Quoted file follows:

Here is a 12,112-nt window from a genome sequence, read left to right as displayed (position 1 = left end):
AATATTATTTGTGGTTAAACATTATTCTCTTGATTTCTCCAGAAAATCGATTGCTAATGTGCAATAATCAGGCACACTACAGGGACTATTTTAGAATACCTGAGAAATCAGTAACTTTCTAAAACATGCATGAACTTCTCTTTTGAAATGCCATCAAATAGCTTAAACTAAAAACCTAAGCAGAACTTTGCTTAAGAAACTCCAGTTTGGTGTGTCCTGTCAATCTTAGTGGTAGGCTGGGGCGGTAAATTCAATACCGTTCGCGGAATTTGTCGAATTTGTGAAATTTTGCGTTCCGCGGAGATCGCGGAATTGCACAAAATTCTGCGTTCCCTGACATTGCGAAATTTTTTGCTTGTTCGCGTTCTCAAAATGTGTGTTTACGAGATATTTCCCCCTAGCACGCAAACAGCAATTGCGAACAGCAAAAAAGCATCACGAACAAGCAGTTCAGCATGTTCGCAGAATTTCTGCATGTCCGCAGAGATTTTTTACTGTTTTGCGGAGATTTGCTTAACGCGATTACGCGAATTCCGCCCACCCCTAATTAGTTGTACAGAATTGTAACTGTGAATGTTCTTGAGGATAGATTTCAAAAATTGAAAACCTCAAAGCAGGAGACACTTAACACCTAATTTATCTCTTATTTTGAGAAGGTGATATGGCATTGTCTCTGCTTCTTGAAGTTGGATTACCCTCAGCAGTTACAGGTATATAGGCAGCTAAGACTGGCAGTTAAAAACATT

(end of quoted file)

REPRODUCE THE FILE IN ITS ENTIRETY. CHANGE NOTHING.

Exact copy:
Here is a 12,112-nt window from a genome sequence, read left to right as displayed (position 1 = left end):
AATATTATTTGTGGTTAAACATTATTCTCTTGATTTCTCCAGAAAATCGATTGCTAATGTGCAATAATCAGGCACACTACAGGGACTATTTTAGAATACCTGAGAAATCAGTAACTTTCTAAAACATGCATGAACTTCTCTTTTGAAATGCCATCAAATAGCTTAAACTAAAAACCTAAGCAGAACTTTGCTTAAGAAACTCCAGTTTGGTGTGTCCTGTCAATCTTAGTGGTAGGCTGGGGCGGTAAATTCAATACCGTTCGCGGAATTTGTCGAATTTGTGAAATTTTGCGTTCCGCGGAGATCGCGGAATTGCACAAAATTCTGCGTTCCCTGACATTGCGAAATTTTTTGCTTGTTCGCGTTCTCAAAATGTGTGTTTACGAGATATTTCCCCCTAGCACGCAAACAGCAATTGCGAACAGCAAAAAAGCATCACGAACAAGCAGTTCAGCATGTTCGCAGAATTTCTGCATGTCCGCAGAGATTTTTTACTGTTTTGCGGAGATTTGCTTAACGCGATTACGCGAATTCCGCCCACCCCTAATTAGTTGTACAGAATTGTAACTGTGAATGTTCTTGAGGATAGATTTCAAAAATTGAAAACCTCAAAGCAGGAGACACTTAACACCTAATTTATCTCTTATTTTGAGAAGGTGATATGGCATTGTCTCTGCTTCTTGAAGTTGGATTACCCTCAGCAGTTACAGGTATATAGGCAGCTAAGACTGGCAGTTAAAAACATT